Chopsaw Technique


Chopsaw Technique
Chris Grace cuts to the chase with some safe and useful advice on using a chopsaw

Chris Grace cuts to the chase with some safe and useful advice on using a chopsaw

The chopsaw or compound mitre saw is probably more useful than many other machines but dealing with dust and working safely present a variety of problems which are not easy to solve. Having worked with this machine for some time, I have come up with a variety of ways to improve working with these saws which can be adapted to suit your own particular machine.

1. The octopus coming out of my extractor means that I can capture sawdust from both the dust port on the saw and either side of the blade. The blastgates enable me to provide suction to the saw or elsewhere in the workshop as required

2. WARNING: Do not put an unrestrained extractor or vacuum hose near your blade like someone I know did. Apparently it takes ages to untangle the mess after you have checked you haven’t lost any fingers and changed your trousers! I have used elastic shock cord securely fastened to my clamps to keep my hoses where I put them, though they are easy to adjust when required

3. One problem with all chopsaws is that the fence must accommodate the full range of movement of the saw, meaning that it can’t support the workpiece being cut near to the blade where it’s needed. Hence a sacrificial fence is required. The first jig for my chopsaw was hastily made when I initially needed it, from materials I had available, but in hindsight proved a bit small – I also cut it in half recently – whoops!

4. Here I am measuring out a larger board from which I will make a new sacrificial table/fence to cut smaller pieces of wood. It’s bigger than the capacity of the saw, however the Festool is accurate enough for me to be able to cut once, then turn the wood over and intercept that cut from the other direction

5. Because I made the new jig larger I decided to cut the front corners off at 45°. This meant I could manoeuvre around the jig more easily without catching on sharp edges and inadvertently moving the jig when setting up or in use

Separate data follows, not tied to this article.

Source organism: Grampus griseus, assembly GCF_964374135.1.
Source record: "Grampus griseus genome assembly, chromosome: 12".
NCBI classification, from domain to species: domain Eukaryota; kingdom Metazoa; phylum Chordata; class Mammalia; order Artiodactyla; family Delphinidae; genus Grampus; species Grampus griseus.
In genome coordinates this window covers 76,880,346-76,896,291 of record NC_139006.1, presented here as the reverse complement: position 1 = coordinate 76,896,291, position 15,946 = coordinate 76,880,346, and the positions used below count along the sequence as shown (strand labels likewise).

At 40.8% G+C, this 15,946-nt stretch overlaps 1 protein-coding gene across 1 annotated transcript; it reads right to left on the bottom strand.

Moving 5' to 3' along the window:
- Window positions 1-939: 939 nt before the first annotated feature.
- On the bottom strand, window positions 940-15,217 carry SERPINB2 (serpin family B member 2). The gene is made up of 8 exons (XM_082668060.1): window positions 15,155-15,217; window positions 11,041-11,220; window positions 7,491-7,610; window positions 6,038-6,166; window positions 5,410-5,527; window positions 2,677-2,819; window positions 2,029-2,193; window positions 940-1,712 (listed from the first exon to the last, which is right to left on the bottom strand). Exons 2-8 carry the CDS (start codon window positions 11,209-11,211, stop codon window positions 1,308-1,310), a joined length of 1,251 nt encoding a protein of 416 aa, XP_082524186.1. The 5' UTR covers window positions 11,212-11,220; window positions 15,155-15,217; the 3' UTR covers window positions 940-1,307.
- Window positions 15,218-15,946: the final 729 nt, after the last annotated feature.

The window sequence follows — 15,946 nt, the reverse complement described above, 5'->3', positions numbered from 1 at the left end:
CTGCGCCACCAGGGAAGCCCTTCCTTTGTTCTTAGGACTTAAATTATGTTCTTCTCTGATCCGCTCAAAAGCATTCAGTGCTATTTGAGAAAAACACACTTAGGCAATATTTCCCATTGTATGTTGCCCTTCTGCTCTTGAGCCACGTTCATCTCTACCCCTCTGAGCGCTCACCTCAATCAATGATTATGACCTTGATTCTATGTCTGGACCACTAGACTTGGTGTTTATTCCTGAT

6. The rear fence needs a small chamfer along the bottom edge so that any sawdust has somewhere to go, rather than protruding and affecting the accuracy of your cut when trapped between your wood and the jig

7. In order to align everything accurately I created a hinge with masking tape for gluing the fence on. I don’t like to use any fastenings here as I am bound to do an off-centre cut at some point and forget about screws until I have ruined a blade! The tape also means I don’t get glue all over my saw

8. I hinged the fence to its intended position to check everything aligned, then down again to ensure that the glue had spread evenly (you can see a little more is needed in the middle). I then left it open for a while to see how much would soak into the ‘end grain’ and topped it up before clamping it in its final position. I wiped away the excess glue, ensuring that the chamfer was clear as well, before the glue finally set

9. My second ‘must have’ jig is a stop block for repeat cuts. Note two chamfered edges on one end to minimise the chance of sawdust getting trapped and affecting accuracy. When I used this I initially had to move the work holding clamp from its typical position on the left, to the right to secure this block. So, I bought an additional clamp. Not cheap, but this type of clamp is so quick and easy to use that it’s worth the expense

10. Sometimes I find the need to trim or cut small pieces for projects, so to keep my fingers safely away from the blade I use a bridging block, with cork pads. This enables me to hold the smallest of pieces safely and securely for cutting or trimming. You just need a piece of material the same thickness the other end to keep the block parallel to the machine bed

11. Here all three jigs are in use together, illustrating their value in creating safe, accurate, repeatable cuts on smaller workpieces. The additional benefit is that as the wood is supported underneath and at the rear, you get a much cleaner cut, with no ragged edges

12. Recently, I needed to make a tapered cut on a long thin piece of wood for another project, which would have been impossible to hold safely. I might have been able to do it with the jigs shown above, however I felt it would be better to create another jig. I used M8 bolts and star knobs with a through hole to secure the top clamp. It is shown here cutting an angled sliver from a handle


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